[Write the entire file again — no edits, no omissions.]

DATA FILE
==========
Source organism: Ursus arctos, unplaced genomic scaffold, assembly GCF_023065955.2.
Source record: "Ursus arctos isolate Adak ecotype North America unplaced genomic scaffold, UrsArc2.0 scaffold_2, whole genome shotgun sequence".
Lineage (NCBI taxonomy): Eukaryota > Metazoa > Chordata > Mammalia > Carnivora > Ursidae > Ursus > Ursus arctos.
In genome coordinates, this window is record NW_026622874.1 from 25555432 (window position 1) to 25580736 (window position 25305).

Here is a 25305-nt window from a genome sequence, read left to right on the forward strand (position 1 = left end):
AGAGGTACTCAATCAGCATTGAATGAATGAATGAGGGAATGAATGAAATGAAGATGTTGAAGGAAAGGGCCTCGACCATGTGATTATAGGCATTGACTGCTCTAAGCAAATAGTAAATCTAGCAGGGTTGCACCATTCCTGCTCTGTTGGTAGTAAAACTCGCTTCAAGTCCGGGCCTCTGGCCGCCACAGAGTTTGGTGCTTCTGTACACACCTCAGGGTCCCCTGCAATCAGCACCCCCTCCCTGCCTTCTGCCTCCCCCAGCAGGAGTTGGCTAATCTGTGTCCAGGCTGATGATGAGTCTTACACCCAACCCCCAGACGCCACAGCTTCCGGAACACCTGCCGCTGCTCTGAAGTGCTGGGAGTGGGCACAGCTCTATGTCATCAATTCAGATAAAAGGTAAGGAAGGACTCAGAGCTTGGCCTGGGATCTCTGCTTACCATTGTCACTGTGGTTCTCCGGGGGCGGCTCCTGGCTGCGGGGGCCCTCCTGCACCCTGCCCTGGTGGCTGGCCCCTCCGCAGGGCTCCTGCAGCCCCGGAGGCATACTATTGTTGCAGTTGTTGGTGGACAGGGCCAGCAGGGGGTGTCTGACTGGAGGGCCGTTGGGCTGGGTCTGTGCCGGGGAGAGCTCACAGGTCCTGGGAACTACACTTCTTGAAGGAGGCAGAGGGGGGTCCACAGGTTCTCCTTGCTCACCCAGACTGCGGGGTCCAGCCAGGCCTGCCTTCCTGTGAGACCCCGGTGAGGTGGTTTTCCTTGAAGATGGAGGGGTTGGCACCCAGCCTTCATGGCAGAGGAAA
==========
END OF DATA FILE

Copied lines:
Source organism: Ursus arctos, unplaced genomic scaffold, assembly GCF_023065955.2.
Source record: "Ursus arctos isolate Adak ecotype North America unplaced genomic scaffold, UrsArc2.0 scaffold_2, whole genome shotgun sequence".
Lineage (NCBI taxonomy): Eukaryota > Metazoa > Chordata > Mammalia > Carnivora > Ursidae > Ursus > Ursus arctos.
In genome coordinates, this window is record NW_026622874.1 from 25555432 (window position 1) to 25580736 (window position 25305).

Here is a 25305-nt window from a genome sequence, read left to right on the forward strand (position 1 = left end):
AGAGGTACTCAATCAGCATTGAATGAATGAATGAGGGAATGAATGAAATGAAGATGTTGAAGGAAAGGGCCTCGACCATGTGATTATAGGCATTGACTGCTCTAAGCAAATAGTAAATCTAGCAGGGTTGCACCATTCCTGCTCTGTTGGTAGTAAAACTCGCTTCAAGTCCGGGCCTCTGGCCGCCACAGAGTTTGGTGCTTCTGTACACACCTCAGGGTCCCCTGCAATCAGCACCCCCTCCCTGCCTTCTGCCTCCCCCAGCAGGAGTTGGCTAATCTGTGTCCAGGCTGATGATGAGTCTTACACCCAACCCCCAGACGCCACAGCTTCCGGAACACCTGCCGCTGCTCTGAAGTGCTGGGAGTGGGCACAGCTCTATGTCATCAATTCAGATAAAAGGTAAGGAAGGACTCAGAGCTTGGCCTGGGATCTCTGCTTACCATTGTCACTGTGGTTCTCCGGGGGCGGCTCCTGGCTGCGGGGGCCCTCCTGCACCCTGCCCTGGTGGCTGGCCCCTCCGCAGGGCTCCTGCAGCCCCGGAGGCATACTATTGTTGCAGTTGTTGGTGGACAGGGCCAGCAGGGGGTGTCTGACTGGAGGGCCGTTGGGCTGGGTCTGTGCCGGGGAGAGCTCACAGGTCCTGGGAACTACACTTCTTGAAGGAGGCAGAGGGGGGTCCACAGGTTCTCCTTGCTCACCCAGACTGCGGGGTCCAGCCAGGCCTGCCTTCCTGTGAGACCCCGGTGAGGTGGTTTTCCTTGAAGATGGAGGGGTTGGCACCCAGCCTTCATGGCAGAGGAAA